Gospels and Jeremiads

On Tuesday, September 29, I will be presenting the fall all-faculty address. As a result of a quirk in the academic calendar, this Tuesday is a Monday in terms of class schedules, so much of the audience who would normally not have classes for Common Hour will have classes–so attendance may be limited (but there will still be lots of food!)

In this address I will get to celebrate tenure decisions and promotions, and welcome new faculty (who, after almost a month now, probably have some of the “new” gleam worn away, to be replaced by good, hard working exteriors). As expected in these types of addresses, I also will talk about the good and the not so good that is facing all of us at William Paterson (and most of us in public higher education).

This is where I hit a block, at times.

As I’ve noted before, my academic background is Rhetoric. I study language. And while there are many variations of what people do when they study rhetoric, there is (almost) one constant. Rhetoricians generally look at language as interpreting the world, not objectively reporting the world. To rhetoricians, the language we use–the words, the gestures, even the settings in which communication takes place–is a way to try to shape reality, not just describe it. Rhetoricians, then, approach almost all communication with the attitude of the critic/skeptic–we look for how language is being used to shape perception.

Now, I’ll have to admit, by nature I seem to have a bit of a critical (even skeptical) bent–and spending years studying and teaching about how language shapes perception has done nothing to lessen that critical approach. Offer me a proposition or a statement, and I’ll have a counter. Looking for someone to be a devil’s advocate to help sharpen your argument? Look me up. As a debater, I preferred the negative to the affirmative–easier to tear down than to build up.

So the dilemma: An all-faculty address is an occasion to spread the good news and to inspire and motivate–to tell the gospel. And so I shall, because there is plenty of good news to tell. But I keep being drawn to the opposite. In rhetoric, the opposite of the gospel is the jeremiad–dark, prophetic utterances–“Woe unto you Jerusalem,” and so on.

As a rhetorician (and just because of who I am), I can’t just tell the good news–I have to mix in prophecies of the potential of dark times. When I hear and read speeches that tell only of the good, I wonder what is not being said–and I begin to question the veracity of the speaker.

Yet too much bad can shape how we act and respond–if we think the world is a dark and terrible place, we generally find support for that view and begin to act in such a way as to make sure that darkness happens.

A balance is needed–we have good news to share; we have continuing difficulties ahead of us.

Strangely enough, even as a critic/skeptic/rhetorician, I’m still an optimist. I do think the good outweighs the bad, that we can overcome our troubles, and we will succeed in doing what needs to be done.

So we balance the gospel and the jeremiad, and we fight on.



Not one of the guys who use to have tigers in Las Vegas (Siegfried and Roy)

Not Johnny’s partner on Emergency (way back in the 70s–but that was Roy as well)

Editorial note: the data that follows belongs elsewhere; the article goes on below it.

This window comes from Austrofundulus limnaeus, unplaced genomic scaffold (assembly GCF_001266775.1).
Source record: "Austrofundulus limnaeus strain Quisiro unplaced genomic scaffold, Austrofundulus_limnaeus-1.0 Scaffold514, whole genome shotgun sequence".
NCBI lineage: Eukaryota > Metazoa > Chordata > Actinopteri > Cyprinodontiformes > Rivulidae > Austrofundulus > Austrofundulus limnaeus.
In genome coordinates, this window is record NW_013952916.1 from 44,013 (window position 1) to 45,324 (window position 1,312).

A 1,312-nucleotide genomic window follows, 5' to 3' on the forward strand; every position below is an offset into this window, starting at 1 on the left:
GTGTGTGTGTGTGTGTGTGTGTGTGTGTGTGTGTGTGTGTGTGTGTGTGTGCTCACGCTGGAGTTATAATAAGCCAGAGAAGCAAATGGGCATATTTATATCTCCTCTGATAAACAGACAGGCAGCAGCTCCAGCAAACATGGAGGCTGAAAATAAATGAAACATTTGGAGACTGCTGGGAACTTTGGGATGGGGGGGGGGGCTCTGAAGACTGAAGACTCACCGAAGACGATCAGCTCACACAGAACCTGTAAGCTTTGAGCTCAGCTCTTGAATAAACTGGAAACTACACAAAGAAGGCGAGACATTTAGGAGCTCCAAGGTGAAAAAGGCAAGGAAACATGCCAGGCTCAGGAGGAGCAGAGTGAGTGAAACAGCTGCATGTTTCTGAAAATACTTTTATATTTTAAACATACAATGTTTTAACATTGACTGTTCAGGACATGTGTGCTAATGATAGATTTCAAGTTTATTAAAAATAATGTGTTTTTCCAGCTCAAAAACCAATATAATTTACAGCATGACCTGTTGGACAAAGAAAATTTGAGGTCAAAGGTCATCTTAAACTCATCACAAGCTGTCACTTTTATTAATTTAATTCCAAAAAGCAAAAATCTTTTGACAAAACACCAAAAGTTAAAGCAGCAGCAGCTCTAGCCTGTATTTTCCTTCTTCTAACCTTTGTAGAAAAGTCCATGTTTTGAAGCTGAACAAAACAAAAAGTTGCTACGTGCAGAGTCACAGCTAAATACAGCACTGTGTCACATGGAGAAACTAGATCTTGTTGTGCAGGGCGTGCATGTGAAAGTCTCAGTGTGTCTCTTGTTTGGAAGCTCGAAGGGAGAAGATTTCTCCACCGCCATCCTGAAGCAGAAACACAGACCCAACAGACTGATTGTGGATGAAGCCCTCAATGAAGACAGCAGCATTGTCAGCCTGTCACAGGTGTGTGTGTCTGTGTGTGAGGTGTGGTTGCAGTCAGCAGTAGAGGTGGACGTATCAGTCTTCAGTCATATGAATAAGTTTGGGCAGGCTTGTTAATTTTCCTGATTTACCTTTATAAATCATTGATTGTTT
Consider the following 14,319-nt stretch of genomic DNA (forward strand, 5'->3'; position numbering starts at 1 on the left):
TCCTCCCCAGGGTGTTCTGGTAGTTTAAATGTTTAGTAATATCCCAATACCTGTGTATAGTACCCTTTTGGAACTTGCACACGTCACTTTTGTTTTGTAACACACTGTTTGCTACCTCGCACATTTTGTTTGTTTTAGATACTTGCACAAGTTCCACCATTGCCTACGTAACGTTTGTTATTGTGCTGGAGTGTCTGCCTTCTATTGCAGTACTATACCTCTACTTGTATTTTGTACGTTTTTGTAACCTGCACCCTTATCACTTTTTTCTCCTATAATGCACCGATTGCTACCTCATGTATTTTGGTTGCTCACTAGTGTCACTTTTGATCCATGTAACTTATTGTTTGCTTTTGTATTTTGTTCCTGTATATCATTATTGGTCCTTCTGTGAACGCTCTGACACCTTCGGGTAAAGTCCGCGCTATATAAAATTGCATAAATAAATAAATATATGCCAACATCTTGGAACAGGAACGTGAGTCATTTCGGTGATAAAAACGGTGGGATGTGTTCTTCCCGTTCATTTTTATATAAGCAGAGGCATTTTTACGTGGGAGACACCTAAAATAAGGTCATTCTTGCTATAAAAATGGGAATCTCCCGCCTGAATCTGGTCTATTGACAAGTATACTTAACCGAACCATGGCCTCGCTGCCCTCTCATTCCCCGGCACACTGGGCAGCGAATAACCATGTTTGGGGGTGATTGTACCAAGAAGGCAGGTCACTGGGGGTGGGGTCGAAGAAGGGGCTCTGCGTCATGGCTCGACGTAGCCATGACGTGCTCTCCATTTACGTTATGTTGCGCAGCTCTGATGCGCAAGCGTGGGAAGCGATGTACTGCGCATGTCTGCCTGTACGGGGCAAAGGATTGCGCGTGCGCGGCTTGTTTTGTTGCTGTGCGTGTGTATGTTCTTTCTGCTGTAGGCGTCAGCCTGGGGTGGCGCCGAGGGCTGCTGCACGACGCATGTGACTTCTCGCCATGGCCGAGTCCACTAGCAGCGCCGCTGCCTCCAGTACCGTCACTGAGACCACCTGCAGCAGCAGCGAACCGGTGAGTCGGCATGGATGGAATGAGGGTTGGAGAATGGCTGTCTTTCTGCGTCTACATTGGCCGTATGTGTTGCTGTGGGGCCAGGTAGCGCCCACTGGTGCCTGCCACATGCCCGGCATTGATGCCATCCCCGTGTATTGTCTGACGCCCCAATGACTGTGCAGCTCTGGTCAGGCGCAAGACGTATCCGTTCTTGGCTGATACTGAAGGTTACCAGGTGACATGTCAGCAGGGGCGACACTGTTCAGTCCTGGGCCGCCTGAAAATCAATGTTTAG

Return on Investment.

To many of us in higher education, this is a very prevalent and difficult phrase. What do we mean by return on investment? This week, the US Government released the new College Scorecard. This reporting tool has some very specific examples of what ROI can mean. There are other tools out there, such as PayScale, which also have a definite (and limited) presentation of ROI.

So why is ROI such a troublesome phrase in higher education? Well, as we can see in the examples above, ROI lends itself to some easy reductionist thinking–ROI is simply about money. Income after graduation less tuition and fees=ROI.

Now–nothing necessarily wrong with our students making a living when they graduate–and nothing really wrong with them making a decent living–you need at least a decent living to get by out here. This is important information to students (especially the cost part, at least so says a small group of potential college students featured in a CHE article (behind a paywall possibly).

But ROI should be more. We just celebrated Convocation this week, and at Convocation we heard from two speakers–our current SGA President Esaul Helena, and 2011 alum Raissa Lynn Sanchez. Raissa has a job–a very good one that pays well. Esaul interned for JP Morgan Chase this summer (and will return next summer)–he has good earning potential lined up.

Money was not what they talked about, though, What they talked about was making a difference, making connections, creating change. They talked about how their education has given them the skills and confidence to (yes, make money) be a part of their communities. Esaul is here on campus to serve the entire WPU student body. Raissa is a youth representative for healthcare to the United Nations.

They can both make a living and make a difference.

So if we must live with ROI (and we must–universities cost a lot of money), let’s work to make sure that ROI really talks about returns and investments. When a student invests in an education at William Paterson, our graduates return to their communities as more than just employees. They return as citizens, as family members, and as leaders.

That’s a good return on investment any day.

The (current) never-ending story in Higher Ed–Why College?

It’s a kind of addiction–perhaps a required addiction given what I do for a living. But still, like all addictions there is pain and dependency.

What is this addiction? I am drawn continuously to keep reading (and even seeking out) articles and stories about the role and function of higher education, and one of the current plots of this story (seemingly second only to the “is college worth it?” plot), is the “what is college for?” story line.